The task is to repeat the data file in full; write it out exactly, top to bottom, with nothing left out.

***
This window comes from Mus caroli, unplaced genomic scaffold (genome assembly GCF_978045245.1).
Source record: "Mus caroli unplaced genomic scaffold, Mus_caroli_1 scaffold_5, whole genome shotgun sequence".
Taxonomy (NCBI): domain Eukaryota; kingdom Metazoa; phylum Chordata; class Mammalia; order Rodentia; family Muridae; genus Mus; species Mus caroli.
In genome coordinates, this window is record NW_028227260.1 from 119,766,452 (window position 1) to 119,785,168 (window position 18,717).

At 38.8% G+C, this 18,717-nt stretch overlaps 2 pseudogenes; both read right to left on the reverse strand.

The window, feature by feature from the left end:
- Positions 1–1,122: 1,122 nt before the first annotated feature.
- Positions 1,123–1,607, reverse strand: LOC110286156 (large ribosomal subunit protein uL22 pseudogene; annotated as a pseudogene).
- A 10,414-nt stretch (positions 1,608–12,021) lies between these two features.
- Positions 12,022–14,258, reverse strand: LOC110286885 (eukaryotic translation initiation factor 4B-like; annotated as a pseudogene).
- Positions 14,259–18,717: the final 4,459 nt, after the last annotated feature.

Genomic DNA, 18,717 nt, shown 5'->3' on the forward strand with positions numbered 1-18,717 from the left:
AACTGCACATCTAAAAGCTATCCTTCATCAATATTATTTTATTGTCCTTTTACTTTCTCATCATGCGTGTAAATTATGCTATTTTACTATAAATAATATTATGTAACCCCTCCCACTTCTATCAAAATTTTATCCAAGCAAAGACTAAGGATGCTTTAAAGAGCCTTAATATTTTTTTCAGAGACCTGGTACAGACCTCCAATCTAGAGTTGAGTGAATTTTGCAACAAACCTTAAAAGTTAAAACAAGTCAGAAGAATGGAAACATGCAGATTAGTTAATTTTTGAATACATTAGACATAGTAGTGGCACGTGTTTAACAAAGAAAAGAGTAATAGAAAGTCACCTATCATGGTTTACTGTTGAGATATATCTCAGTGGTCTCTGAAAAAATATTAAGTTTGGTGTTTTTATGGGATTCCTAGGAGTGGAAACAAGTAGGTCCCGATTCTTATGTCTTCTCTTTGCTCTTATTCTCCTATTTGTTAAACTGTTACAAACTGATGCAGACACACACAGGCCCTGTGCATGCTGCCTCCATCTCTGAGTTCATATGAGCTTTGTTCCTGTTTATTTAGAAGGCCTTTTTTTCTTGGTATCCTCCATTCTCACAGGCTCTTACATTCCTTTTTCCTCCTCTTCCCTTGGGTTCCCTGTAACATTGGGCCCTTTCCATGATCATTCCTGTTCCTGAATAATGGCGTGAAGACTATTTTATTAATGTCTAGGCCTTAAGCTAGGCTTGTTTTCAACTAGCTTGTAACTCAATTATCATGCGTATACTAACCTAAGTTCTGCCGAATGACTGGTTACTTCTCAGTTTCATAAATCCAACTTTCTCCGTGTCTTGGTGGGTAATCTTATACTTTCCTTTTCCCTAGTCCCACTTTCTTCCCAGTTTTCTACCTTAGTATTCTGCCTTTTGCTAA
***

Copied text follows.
This window comes from Mus caroli, unplaced genomic scaffold (genome assembly GCF_978045245.1).
Source record: "Mus caroli unplaced genomic scaffold, Mus_caroli_1 scaffold_5, whole genome shotgun sequence".
Taxonomy (NCBI): domain Eukaryota; kingdom Metazoa; phylum Chordata; class Mammalia; order Rodentia; family Muridae; genus Mus; species Mus caroli.
In genome coordinates, this window is record NW_028227260.1 from 119,766,452 (window position 1) to 119,785,168 (window position 18,717).

At 38.8% G+C, this 18,717-nt stretch overlaps 2 pseudogenes; both read right to left on the reverse strand.

The window, feature by feature from the left end:
- Positions 1–1,122: 1,122 nt before the first annotated feature.
- Positions 1,123–1,607, reverse strand: LOC110286156 (large ribosomal subunit protein uL22 pseudogene; annotated as a pseudogene).
- A 10,414-nt stretch (positions 1,608–12,021) lies between these two features.
- Positions 12,022–14,258, reverse strand: LOC110286885 (eukaryotic translation initiation factor 4B-like; annotated as a pseudogene).
- Positions 14,259–18,717: the final 4,459 nt, after the last annotated feature.

Genomic DNA, 18,717 nt, shown 5'->3' on the forward strand with positions numbered 1-18,717 from the left:
AACTGCACATCTAAAAGCTATCCTTCATCAATATTATTTTATTGTCCTTTTACTTTCTCATCATGCGTGTAAATTATGCTATTTTACTATAAATAATATTATGTAACCCCTCCCACTTCTATCAAAATTTTATCCAAGCAAAGACTAAGGATGCTTTAAAGAGCCTTAATATTTTTTTCAGAGACCTGGTACAGACCTCCAATCTAGAGTTGAGTGAATTTTGCAACAAACCTTAAAAGTTAAAACAAGTCAGAAGAATGGAAACATGCAGATTAGTTAATTTTTGAATACATTAGACATAGTAGTGGCACGTGTTTAACAAAGAAAAGAGTAATAGAAAGTCACCTATCATGGTTTACTGTTGAGATATATCTCAGTGGTCTCTGAAAAAATATTAAGTTTGGTGTTTTTATGGGATTCCTAGGAGTGGAAACAAGTAGGTCCCGATTCTTATGTCTTCTCTTTGCTCTTATTCTCCTATTTGTTAAACTGTTACAAACTGATGCAGACACACACAGGCCCTGTGCATGCTGCCTCCATCTCTGAGTTCATATGAGCTTTGTTCCTGTTTATTTAGAAGGCCTTTTTTTCTTGGTATCCTCCATTCTCACAGGCTCTTACATTCCTTTTTCCTCCTCTTCCCTTGGGTTCCCTGTAACATTGGGCCCTTTCCATGATCATTCCTGTTCCTGAATAATGGCGTGAAGACTATTTTATTAATGTCTAGGCCTTAAGCTAGGCTTGTTTTCAACTAGCTTGTAACTCAATTATCATGCGTATACTAACCTAAGTTCTGCCGAATGACTGGTTACTTCTCAGTTTCATAAATCCAACTTTCTCCGTGTCTTGGTGGGTAATCTTATACTTTCCTTTTCCCTAGTCCCACTTTCTTCCCAGTTTTCTACCTTAGTATTCTGCCTTTTGCTAA